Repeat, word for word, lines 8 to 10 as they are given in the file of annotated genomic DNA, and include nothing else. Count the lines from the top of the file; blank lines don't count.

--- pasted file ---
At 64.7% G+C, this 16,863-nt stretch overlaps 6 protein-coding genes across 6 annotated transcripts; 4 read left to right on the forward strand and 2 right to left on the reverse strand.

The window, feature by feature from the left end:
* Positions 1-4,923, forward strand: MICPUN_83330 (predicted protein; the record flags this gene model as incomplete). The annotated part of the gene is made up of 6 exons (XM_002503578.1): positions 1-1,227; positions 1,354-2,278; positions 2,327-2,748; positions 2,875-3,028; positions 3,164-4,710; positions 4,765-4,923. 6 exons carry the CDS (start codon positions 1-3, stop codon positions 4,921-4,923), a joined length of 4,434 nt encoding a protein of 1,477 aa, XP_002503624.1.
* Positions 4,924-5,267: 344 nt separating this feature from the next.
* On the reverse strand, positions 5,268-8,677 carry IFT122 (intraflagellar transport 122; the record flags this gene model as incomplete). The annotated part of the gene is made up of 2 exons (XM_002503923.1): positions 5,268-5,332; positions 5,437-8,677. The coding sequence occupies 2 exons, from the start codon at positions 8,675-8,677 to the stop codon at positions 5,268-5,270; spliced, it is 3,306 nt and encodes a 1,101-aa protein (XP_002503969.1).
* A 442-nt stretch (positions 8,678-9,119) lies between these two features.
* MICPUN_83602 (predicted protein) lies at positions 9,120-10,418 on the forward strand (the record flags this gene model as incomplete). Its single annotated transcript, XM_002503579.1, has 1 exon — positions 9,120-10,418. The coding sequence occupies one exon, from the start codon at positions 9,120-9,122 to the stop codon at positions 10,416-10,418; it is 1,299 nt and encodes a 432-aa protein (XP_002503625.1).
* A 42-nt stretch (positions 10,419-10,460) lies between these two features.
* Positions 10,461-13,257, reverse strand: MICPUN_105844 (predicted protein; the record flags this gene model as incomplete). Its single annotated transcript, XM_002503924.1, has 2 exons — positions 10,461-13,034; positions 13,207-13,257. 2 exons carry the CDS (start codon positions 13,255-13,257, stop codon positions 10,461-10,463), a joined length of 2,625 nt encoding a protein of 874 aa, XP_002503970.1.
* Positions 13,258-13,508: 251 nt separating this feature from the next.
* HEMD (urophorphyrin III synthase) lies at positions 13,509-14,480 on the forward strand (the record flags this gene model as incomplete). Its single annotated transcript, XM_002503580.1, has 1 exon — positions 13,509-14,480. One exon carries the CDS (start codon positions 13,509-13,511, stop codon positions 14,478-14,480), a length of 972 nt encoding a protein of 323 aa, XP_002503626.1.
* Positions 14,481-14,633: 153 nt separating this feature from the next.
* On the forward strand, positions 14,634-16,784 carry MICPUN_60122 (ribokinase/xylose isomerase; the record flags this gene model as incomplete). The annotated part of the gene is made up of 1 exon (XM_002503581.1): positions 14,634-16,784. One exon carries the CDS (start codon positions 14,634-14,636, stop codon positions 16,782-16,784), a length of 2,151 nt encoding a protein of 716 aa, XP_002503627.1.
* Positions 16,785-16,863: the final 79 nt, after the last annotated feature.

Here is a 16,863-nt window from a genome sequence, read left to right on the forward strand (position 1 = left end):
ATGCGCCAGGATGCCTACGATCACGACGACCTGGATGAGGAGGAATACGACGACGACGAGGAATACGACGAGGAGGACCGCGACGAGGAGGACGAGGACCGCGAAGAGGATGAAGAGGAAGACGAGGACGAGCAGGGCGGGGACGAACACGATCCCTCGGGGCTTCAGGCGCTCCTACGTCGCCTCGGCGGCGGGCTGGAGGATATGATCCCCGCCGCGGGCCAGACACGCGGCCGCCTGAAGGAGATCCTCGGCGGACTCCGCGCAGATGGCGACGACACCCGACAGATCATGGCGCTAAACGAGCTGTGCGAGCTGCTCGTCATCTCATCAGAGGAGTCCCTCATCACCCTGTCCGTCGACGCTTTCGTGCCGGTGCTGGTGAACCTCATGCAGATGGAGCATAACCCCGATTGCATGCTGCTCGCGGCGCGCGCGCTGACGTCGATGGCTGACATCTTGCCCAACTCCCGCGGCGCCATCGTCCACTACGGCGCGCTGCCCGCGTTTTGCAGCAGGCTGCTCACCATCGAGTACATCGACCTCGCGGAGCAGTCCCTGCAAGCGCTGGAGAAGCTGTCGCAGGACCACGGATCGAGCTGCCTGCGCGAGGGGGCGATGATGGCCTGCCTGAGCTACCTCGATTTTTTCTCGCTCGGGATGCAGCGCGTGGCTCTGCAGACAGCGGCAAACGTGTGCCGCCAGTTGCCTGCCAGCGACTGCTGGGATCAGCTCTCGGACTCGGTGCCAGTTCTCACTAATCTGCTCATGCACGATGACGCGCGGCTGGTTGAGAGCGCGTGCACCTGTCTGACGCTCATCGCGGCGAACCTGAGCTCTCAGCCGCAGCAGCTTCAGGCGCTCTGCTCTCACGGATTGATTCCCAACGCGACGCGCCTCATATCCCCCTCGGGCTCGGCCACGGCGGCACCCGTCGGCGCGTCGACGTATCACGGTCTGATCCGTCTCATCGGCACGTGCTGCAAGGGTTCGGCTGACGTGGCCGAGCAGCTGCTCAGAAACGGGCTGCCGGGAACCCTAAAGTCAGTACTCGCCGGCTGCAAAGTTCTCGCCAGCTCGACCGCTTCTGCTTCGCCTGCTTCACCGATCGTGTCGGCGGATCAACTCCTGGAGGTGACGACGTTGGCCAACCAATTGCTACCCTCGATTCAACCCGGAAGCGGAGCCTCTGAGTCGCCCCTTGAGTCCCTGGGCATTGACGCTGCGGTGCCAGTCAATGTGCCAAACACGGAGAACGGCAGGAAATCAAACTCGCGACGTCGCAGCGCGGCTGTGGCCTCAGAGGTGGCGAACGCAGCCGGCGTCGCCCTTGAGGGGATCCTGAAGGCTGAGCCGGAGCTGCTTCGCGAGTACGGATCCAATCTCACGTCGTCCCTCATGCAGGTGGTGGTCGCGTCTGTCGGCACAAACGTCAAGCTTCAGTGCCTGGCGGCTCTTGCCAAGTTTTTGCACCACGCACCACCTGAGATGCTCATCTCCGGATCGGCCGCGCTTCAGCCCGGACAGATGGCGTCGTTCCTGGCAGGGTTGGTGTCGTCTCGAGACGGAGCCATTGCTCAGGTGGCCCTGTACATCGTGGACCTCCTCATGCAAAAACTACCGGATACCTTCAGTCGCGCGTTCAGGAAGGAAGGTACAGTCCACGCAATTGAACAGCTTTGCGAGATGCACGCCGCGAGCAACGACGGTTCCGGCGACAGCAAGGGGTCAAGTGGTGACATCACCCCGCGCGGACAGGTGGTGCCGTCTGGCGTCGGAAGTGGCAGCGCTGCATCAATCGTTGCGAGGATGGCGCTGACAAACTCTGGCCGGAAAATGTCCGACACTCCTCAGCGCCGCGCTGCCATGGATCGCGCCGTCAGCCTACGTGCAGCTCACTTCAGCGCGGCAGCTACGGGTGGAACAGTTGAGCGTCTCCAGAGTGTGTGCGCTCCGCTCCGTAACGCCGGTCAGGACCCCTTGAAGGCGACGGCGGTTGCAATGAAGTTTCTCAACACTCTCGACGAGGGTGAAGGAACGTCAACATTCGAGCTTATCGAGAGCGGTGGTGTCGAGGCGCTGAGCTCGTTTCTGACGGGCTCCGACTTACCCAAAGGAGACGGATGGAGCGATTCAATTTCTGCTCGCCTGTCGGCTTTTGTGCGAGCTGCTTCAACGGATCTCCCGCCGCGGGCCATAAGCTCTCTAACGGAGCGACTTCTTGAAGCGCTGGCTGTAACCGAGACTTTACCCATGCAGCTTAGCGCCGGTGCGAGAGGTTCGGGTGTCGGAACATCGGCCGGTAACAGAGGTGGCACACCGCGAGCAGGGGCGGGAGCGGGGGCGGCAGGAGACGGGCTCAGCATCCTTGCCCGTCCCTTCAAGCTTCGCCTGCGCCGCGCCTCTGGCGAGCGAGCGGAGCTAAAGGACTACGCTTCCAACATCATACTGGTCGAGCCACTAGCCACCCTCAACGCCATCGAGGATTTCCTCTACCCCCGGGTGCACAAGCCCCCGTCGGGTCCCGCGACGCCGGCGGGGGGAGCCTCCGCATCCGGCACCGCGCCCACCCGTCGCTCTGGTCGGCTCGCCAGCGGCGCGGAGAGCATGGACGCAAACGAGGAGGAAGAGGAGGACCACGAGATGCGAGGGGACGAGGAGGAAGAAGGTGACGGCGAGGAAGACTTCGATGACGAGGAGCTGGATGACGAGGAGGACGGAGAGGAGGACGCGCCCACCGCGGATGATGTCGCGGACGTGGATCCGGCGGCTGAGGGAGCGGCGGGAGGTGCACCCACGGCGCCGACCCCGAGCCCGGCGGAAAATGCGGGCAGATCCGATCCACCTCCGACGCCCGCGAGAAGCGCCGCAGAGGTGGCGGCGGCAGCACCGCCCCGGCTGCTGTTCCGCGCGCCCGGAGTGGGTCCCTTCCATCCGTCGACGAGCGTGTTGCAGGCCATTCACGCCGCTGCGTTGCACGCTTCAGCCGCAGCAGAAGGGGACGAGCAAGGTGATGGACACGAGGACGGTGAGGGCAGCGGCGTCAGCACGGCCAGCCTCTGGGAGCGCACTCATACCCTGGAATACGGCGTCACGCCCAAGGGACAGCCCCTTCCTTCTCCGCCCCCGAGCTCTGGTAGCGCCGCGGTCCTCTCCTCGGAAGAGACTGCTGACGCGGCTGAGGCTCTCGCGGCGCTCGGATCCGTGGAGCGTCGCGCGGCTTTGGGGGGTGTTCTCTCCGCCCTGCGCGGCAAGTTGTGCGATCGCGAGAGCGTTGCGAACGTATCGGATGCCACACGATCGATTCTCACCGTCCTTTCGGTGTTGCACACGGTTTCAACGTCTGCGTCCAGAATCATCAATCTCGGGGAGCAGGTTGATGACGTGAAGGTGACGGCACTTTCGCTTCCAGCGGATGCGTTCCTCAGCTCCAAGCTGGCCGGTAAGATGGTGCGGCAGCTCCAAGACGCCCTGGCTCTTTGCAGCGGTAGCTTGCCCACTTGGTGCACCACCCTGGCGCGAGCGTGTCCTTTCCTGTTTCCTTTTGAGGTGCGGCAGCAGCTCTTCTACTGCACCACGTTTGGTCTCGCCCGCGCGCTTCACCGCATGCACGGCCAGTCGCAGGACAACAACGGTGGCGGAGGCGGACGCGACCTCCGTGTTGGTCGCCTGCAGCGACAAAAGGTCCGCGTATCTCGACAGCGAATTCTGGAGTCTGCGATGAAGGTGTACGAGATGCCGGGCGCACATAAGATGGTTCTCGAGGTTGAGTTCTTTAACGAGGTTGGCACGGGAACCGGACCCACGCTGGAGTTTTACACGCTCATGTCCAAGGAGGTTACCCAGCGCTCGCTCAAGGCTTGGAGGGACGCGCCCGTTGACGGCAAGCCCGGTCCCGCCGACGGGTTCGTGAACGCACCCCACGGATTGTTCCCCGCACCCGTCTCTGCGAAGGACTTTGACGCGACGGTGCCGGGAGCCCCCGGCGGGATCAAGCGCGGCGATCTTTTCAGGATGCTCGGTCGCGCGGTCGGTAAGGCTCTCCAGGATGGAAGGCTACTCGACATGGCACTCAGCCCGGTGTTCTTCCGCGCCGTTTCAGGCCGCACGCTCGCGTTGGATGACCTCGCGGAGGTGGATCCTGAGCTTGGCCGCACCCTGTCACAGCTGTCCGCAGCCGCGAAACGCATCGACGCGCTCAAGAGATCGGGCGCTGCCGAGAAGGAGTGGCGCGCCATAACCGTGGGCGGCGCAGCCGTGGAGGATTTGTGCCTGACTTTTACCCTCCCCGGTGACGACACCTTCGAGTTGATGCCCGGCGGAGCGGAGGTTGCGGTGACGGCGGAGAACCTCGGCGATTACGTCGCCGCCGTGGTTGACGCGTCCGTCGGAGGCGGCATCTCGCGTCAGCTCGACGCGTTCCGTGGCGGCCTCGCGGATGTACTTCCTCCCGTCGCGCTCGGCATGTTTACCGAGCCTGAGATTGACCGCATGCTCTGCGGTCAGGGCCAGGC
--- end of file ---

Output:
* A 42-nt stretch (positions 10,419-10,460) lies between these two features.
* Positions 10,461-13,257, reverse strand: MICPUN_105844 (predicted protein; the record flags this gene model as incomplete). Its single annotated transcript, XM_002503924.1, has 2 exons — positions 10,461-13,034; positions 13,207-13,257. 2 exons carry the CDS (start codon positions 13,255-13,257, stop codon positions 10,461-10,463), a joined length of 2,625 nt encoding a protein of 874 aa, XP_002503970.1.
* Positions 13,258-13,508: 251 nt separating this feature from the next.